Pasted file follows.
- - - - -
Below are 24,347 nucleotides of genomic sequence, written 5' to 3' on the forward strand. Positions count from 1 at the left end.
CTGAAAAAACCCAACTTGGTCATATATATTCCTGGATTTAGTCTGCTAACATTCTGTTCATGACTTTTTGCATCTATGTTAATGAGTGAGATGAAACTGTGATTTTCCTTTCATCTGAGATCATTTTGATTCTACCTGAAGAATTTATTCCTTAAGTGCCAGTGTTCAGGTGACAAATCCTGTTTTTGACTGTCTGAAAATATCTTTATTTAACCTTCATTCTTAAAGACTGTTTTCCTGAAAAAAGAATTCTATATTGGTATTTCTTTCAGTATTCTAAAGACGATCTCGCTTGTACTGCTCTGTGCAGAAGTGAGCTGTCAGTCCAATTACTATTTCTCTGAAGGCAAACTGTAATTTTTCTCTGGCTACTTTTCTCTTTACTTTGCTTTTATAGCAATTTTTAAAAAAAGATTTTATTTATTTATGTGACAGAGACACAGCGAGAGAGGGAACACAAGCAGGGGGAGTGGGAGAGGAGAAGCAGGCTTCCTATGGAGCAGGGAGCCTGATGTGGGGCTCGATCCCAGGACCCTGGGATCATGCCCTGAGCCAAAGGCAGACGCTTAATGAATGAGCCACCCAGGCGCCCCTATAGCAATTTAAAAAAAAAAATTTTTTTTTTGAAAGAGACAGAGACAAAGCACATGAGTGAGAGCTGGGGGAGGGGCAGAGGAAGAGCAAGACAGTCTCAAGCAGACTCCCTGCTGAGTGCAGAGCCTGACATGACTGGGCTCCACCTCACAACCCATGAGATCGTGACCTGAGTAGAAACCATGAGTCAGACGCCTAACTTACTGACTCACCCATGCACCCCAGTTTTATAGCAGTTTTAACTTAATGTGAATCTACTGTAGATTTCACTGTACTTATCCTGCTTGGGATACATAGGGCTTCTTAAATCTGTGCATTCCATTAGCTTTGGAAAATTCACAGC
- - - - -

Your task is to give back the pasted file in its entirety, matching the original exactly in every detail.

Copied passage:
Below are 24,347 nucleotides of genomic sequence, written 5' to 3' on the forward strand. Positions count from 1 at the left end.
CTGAAAAAACCCAACTTGGTCATATATATTCCTGGATTTAGTCTGCTAACATTCTGTTCATGACTTTTTGCATCTATGTTAATGAGTGAGATGAAACTGTGATTTTCCTTTCATCTGAGATCATTTTGATTCTACCTGAAGAATTTATTCCTTAAGTGCCAGTGTTCAGGTGACAAATCCTGTTTTTGACTGTCTGAAAATATCTTTATTTAACCTTCATTCTTAAAGACTGTTTTCCTGAAAAAAGAATTCTATATTGGTATTTCTTTCAGTATTCTAAAGACGATCTCGCTTGTACTGCTCTGTGCAGAAGTGAGCTGTCAGTCCAATTACTATTTCTCTGAAGGCAAACTGTAATTTTTCTCTGGCTACTTTTCTCTTTACTTTGCTTTTATAGCAATTTTTAAAAAAAGATTTTATTTATTTATGTGACAGAGACACAGCGAGAGAGGGAACACAAGCAGGGGGAGTGGGAGAGGAGAAGCAGGCTTCCTATGGAGCAGGGAGCCTGATGTGGGGCTCGATCCCAGGACCCTGGGATCATGCCCTGAGCCAAAGGCAGACGCTTAATGAATGAGCCACCCAGGCGCCCCTATAGCAATTTAAAAAAAAAAATTTTTTTTTTGAAAGAGACAGAGACAAAGCACATGAGTGAGAGCTGGGGGAGGGGCAGAGGAAGAGCAAGACAGTCTCAAGCAGACTCCCTGCTGAGTGCAGAGCCTGACATGACTGGGCTCCACCTCACAACCCATGAGATCGTGACCTGAGTAGAAACCATGAGTCAGACGCCTAACTTACTGACTCACCCATGCACCCCAGTTTTATAGCAGTTTTAACTTAATGTGAATCTACTGTAGATTTCACTGTACTTATCCTGCTTGGGATACATAGGGCTTCTTAAATCTGTGCATTCCATTAGCTTTGGAAAATTCACAGC